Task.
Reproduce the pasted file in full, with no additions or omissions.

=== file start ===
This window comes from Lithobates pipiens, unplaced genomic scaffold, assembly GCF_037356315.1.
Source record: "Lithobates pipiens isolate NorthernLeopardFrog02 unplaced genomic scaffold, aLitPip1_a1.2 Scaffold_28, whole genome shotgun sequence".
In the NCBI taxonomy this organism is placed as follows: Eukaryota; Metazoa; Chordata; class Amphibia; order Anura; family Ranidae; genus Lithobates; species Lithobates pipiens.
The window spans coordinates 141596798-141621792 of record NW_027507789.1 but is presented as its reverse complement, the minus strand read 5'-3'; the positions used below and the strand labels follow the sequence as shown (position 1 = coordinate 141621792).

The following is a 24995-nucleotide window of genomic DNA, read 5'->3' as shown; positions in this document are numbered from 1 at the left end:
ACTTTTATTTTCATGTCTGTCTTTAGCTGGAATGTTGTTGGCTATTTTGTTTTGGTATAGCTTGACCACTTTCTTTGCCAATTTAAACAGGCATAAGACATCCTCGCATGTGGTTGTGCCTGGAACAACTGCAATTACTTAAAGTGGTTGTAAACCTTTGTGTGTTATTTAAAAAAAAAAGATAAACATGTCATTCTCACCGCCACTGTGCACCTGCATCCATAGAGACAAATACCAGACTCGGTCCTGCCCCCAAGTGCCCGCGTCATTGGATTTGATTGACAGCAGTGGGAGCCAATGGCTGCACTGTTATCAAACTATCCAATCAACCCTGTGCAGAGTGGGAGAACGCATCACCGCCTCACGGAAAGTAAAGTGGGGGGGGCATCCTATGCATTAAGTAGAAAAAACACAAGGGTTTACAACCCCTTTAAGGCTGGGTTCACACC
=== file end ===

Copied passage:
This window comes from Lithobates pipiens, unplaced genomic scaffold, assembly GCF_037356315.1.
Source record: "Lithobates pipiens isolate NorthernLeopardFrog02 unplaced genomic scaffold, aLitPip1_a1.2 Scaffold_28, whole genome shotgun sequence".
In the NCBI taxonomy this organism is placed as follows: Eukaryota; Metazoa; Chordata; class Amphibia; order Anura; family Ranidae; genus Lithobates; species Lithobates pipiens.
The window spans coordinates 141596798-141621792 of record NW_027507789.1 but is presented as its reverse complement, the minus strand read 5'-3'; the positions used below and the strand labels follow the sequence as shown (position 1 = coordinate 141621792).

The following is a 24995-nucleotide window of genomic DNA, read 5'->3' as shown; positions in this document are numbered from 1 at the left end:
ACTTTTATTTTCATGTCTGTCTTTAGCTGGAATGTTGTTGGCTATTTTGTTTTGGTATAGCTTGACCACTTTCTTTGCCAATTTAAACAGGCATAAGACATCCTCGCATGTGGTTGTGCCTGGAACAACTGCAATTACTTAAAGTGGTTGTAAACCTTTGTGTGTTATTTAAAAAAAAAAGATAAACATGTCATTCTCACCGCCACTGTGCACCTGCATCCATAGAGACAAATACCAGACTCGGTCCTGCCCCCAAGTGCCCGCGTCATTGGATTTGATTGACAGCAGTGGGAGCCAATGGCTGCACTGTTATCAAACTATCCAATCAACCCTGTGCAGAGTGGGAGAACGCATCACCGCCTCACGGAAAGTAAAGTGGGGGGGGCATCCTATGCATTAAGTAGAAAAAACACAAGGGTTTACAACCCCTTTAAGGCTGGGTTCACACC